Empowering Interns to Own Their Workload & Stand Out
Interns are encouraged to manage their their own projects and their own time. “They’re able to say no to requests if they’re overwhelmed,” said Lauren. “Interns need to be able to take a look at what they’re working on, what’s due when, and make sure they’re not over-promising and under-delivering. I think that’s a good professional skill—to teach them how to say ‘no.’ Not just at Seer, but throughout their career, wherever they may land. That’s a hard thing to say, especially when you are still in school and eager to please and you have people coming up to you asking for help on projects.”
So, what was it about these interns that made them stand out?
Once interns are involved in the program, many of these humble, ambitious students put the pedal to the metal and run with projects of their own that make a big impact on how day-to-day work is done.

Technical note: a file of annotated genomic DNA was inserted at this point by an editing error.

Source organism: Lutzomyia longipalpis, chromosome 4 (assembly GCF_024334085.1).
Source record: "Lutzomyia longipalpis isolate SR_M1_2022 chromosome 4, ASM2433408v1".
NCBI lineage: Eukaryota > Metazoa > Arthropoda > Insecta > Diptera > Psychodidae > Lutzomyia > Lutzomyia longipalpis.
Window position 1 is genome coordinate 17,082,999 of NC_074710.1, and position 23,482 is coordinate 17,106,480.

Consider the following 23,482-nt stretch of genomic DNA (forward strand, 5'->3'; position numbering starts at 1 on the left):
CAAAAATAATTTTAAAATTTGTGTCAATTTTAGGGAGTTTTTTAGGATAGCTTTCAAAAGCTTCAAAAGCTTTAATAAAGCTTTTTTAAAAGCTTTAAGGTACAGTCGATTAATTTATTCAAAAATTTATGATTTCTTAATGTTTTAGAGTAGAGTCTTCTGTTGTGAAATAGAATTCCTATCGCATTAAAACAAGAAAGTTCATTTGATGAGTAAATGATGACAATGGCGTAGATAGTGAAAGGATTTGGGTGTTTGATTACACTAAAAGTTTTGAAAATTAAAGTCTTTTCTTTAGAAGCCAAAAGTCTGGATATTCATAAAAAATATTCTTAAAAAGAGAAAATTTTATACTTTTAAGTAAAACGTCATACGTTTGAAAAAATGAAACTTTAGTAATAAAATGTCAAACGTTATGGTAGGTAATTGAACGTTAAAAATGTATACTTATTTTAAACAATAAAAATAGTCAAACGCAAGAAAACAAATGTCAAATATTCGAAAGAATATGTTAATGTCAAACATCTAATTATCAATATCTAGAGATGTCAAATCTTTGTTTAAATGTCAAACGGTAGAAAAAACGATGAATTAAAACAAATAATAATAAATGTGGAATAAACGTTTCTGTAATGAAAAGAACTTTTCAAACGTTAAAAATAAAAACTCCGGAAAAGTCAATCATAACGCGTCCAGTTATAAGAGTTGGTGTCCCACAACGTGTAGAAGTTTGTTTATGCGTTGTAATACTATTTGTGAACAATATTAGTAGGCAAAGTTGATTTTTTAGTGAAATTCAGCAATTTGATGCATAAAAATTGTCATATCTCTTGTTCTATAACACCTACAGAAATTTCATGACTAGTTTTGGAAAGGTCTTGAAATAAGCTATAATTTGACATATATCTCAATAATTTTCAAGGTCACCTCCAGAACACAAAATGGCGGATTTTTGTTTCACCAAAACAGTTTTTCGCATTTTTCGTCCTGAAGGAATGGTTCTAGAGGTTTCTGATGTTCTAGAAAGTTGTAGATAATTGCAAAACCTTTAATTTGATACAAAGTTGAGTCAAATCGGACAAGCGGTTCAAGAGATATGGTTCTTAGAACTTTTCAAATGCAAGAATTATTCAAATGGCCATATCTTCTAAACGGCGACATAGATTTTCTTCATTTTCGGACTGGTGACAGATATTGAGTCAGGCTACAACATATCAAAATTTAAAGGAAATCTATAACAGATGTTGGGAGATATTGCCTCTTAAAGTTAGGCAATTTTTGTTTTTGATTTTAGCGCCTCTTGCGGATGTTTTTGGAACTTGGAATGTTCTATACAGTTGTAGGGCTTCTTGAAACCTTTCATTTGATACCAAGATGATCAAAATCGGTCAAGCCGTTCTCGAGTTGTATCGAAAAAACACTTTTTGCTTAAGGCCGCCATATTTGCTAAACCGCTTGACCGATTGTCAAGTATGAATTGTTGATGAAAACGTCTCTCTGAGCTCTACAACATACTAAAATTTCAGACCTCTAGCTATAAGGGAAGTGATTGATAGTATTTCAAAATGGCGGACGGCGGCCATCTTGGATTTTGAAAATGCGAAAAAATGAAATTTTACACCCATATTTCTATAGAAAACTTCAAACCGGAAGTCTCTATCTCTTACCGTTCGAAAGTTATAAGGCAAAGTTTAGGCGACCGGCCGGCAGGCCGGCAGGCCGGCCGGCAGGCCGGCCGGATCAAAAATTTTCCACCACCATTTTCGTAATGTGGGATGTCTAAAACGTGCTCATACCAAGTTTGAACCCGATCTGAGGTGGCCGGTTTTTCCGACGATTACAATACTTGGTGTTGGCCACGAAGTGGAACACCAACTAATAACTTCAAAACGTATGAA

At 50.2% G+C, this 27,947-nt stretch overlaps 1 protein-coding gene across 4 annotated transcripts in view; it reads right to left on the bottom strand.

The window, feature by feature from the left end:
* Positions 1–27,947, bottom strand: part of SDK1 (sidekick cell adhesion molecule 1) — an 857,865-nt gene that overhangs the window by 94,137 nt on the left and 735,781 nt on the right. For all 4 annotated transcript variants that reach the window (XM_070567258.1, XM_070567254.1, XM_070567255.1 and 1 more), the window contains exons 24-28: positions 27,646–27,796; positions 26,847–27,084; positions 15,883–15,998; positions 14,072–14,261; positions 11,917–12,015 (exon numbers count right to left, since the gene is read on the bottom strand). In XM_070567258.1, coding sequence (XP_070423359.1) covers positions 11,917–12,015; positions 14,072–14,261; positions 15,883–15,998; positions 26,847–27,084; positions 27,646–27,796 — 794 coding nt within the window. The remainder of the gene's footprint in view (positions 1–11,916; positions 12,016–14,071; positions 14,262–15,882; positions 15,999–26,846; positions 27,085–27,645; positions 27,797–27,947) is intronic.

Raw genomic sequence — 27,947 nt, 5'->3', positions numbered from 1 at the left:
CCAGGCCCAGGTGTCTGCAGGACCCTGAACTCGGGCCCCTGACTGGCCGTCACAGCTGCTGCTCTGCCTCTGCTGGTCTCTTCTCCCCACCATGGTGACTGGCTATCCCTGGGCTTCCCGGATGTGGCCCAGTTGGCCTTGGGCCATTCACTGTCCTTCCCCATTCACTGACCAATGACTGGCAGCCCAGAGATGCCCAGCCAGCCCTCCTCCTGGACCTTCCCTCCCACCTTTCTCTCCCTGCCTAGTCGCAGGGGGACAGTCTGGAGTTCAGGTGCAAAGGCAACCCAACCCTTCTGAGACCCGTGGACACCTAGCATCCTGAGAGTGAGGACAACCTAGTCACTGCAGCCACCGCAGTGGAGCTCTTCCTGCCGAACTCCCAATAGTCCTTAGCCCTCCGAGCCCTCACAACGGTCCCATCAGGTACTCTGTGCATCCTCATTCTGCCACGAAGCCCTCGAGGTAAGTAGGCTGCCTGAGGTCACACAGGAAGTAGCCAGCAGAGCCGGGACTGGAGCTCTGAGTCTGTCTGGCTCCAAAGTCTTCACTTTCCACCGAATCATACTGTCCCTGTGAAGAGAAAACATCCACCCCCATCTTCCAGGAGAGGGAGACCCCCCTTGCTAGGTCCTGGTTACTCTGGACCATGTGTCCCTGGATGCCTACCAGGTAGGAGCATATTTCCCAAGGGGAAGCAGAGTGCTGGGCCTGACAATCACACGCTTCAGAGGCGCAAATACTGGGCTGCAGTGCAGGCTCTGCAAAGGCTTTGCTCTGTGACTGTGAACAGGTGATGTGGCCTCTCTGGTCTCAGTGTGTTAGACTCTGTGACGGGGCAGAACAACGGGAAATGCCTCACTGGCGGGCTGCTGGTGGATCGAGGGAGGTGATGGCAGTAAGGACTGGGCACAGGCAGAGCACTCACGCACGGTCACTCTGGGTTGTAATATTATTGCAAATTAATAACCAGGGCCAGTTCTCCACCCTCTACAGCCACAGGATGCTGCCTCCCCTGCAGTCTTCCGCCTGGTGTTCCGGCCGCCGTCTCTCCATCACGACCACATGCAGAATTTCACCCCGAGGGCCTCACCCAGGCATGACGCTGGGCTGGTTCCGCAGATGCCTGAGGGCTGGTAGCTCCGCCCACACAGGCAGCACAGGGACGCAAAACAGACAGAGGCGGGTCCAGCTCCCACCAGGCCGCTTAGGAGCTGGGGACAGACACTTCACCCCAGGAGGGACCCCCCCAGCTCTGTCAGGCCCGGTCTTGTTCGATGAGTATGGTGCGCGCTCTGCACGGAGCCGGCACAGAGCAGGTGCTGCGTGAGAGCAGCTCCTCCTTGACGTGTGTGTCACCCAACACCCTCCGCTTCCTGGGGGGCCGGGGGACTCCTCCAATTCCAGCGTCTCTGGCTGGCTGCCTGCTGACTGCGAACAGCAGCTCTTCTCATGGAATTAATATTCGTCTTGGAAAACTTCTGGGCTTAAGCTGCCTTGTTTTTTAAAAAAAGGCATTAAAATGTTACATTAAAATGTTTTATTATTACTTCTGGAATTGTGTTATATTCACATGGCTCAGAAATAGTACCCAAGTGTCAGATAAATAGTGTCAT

- One recent SEO intern-turned-hire presented a 60-slide deck to a client based on her findings on a competitive analysis.
- Another SEO intern wrote a blog-post on Snapchat Geofilters and it was featured on Marketingland.com. (Did we mention that this intern is only a college sophomore?)
- Seer’s newest Analytics-intern-turned-hire created several innovative multi-segment monthly reports for clients and conducted a weekly analysis for another client in the healthcare space.
A Rewarding Internship Program Yields Rewards for Everyone
In offering interns a rich experience that bridges the gap between learning and working in their chosen field, companies can benefit from driven interns eager to prove their mettle in a competitive landscape.
Additionally, they bring fresh perspectives and ideas to your company. By training them before they make their formal entry to the marketing field, you can help shape them and your company by giving them the tools they need to excel.
Even though you’re helping an intern to build his or her career, you just may find yourself learning something from them and your entire team benefitting from that knowledge in the process.